About the Itchiku Kubota Art Museum
17th December 2018
For many years, Itchiku Kubota, dreamed of establishing an unusual and beautiful museum where people could visit to view and enjoy his work. The site he chose was along the shores of Lake Kawaguchi, an area where Mount Fuji, a national – if not international – icon, dominated the landscape, and a region considered to be one of the loveliest in Japan.
This location, with its spectacular views of this perfectly shaped volcano, was not a random choice. Kubota had long been fascinated by the mountain that was a major theme in his work, as can be seen in the eleven Fuji kimono in this collection that create a compelling vision of the mountain’s grandeur as well as of its physical and mystical presence and power, elements that Kubota incorporated into his vision of the museum he intended to build.
Kubota took a deep and active interest in all aspects of the planning and building of his museum. The result is a structure and environment that represents his unique – some would say idiosyncratic – worldview. The building draws inspiration from Gaudi as well as from more contemporary sources, just as Kubota drew from both tradition and modernity in designing his kimono. He based the design of the main hall where the kimono are shown on traditional Japanese architecture, but the structure evolves into a complex and spectacular pyramid-like puzzle of huge layered wooden beams that soar to a skylight thirteen meters above. He did not hesitate to mix coral and limestone from Okinawa with sculptural ironwork made by present-day artists to embellish the entryway to the museum.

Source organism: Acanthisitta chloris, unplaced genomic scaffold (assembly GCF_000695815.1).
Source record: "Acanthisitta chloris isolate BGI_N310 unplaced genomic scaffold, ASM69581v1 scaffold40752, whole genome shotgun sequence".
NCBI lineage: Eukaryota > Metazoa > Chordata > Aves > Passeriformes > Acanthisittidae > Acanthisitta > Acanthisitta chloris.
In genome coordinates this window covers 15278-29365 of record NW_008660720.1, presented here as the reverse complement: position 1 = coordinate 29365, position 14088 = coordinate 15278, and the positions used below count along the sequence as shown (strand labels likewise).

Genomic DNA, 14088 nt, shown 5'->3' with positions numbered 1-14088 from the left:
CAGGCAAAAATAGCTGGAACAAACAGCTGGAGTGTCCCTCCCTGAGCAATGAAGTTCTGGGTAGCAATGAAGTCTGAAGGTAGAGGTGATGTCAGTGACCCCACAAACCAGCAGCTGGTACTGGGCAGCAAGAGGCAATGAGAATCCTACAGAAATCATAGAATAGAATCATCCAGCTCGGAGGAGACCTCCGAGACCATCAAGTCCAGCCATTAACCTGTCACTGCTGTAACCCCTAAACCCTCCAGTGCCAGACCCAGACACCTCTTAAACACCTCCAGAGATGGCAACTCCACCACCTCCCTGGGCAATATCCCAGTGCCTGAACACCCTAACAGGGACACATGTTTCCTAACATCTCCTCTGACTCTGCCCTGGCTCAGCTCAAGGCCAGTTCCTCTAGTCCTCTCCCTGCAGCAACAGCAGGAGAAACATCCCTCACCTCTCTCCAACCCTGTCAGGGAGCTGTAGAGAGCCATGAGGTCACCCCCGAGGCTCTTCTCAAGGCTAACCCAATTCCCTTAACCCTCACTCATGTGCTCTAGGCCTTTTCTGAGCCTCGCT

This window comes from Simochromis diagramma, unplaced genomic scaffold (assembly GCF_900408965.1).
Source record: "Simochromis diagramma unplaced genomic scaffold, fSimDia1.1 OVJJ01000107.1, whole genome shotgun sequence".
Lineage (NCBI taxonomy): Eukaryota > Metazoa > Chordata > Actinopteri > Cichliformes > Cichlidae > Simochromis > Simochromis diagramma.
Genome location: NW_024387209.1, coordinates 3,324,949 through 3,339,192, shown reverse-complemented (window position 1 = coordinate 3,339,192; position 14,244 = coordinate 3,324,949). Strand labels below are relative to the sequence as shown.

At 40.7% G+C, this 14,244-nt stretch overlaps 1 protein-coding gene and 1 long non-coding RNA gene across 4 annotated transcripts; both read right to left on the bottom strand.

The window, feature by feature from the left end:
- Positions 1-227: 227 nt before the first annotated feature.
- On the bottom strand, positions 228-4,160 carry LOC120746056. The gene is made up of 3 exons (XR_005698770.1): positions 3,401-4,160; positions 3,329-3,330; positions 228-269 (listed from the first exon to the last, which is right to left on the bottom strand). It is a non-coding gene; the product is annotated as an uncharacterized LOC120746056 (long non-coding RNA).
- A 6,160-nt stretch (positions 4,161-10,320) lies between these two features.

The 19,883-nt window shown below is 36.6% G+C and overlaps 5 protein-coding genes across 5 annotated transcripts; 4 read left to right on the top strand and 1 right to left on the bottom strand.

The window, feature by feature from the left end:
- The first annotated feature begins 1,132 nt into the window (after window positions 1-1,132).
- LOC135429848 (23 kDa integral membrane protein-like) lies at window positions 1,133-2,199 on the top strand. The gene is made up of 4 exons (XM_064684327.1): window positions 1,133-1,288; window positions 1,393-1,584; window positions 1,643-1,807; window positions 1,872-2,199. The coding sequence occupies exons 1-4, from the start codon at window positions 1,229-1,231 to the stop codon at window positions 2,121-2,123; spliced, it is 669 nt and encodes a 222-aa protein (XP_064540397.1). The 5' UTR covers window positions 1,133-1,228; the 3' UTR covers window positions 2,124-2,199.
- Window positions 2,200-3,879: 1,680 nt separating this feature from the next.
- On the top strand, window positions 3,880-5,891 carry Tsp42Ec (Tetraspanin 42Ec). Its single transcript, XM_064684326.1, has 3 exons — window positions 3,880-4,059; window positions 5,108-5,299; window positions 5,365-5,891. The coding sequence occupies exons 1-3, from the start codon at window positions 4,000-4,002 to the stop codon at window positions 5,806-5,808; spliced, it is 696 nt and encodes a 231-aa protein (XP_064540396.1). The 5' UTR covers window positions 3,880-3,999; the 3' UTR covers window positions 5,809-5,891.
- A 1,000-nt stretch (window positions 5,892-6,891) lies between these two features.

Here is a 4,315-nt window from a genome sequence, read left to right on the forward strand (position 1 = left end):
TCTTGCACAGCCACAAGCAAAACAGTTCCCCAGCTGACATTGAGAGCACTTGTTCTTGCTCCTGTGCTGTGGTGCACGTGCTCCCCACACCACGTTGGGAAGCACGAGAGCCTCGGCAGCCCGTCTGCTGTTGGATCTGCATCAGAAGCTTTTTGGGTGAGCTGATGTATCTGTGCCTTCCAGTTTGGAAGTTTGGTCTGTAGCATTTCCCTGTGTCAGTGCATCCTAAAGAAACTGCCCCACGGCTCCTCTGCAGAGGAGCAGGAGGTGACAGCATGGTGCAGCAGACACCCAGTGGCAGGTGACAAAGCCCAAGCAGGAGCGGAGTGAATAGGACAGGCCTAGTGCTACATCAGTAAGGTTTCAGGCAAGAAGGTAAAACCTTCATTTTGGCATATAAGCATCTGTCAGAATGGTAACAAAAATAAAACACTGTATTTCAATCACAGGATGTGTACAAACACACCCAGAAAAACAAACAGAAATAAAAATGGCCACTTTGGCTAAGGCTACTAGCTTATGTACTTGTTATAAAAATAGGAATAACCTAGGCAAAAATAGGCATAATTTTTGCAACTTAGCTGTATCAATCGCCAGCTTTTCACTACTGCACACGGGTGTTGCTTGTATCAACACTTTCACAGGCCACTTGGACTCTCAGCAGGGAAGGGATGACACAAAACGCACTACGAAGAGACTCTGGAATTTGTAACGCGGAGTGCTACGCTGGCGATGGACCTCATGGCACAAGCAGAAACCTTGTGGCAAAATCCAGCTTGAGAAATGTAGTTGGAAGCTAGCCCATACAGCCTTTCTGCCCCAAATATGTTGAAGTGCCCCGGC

Kubota also searched out dramatic hand-carved doors, gates and seating from India, Africa, and Southeast Asia to enhance the interior and exterior space. He studied what seasonal flowers and trees could best add to the beauty of the natural environment surrounding the museum, and he himself planted the Japanese maples that grace the site with blazing color in autumn – a perfect reflection of the Symphony of Light kimono representing Autumn. He also worked with expert gardeners to choose where the decorative rocks, quiet ponds, murmuring streams and cascading waterfalls should be placed to ensure ongoing visual and audio delights for visitors making their way over the carefully planned paths that lead to the museum’s entryway.
The Kubota kimono continue to be shown in the matchless museum that Kubota himself planned and built, the fulfilment of a dream best expressed in Kubota’s own words: “For me, this museum is the palace of miracles.”
Japan’s hidden gem – Itchiku Kubota’s Art Museum – by Dr Jacqueline M. Atkins, Collection Curator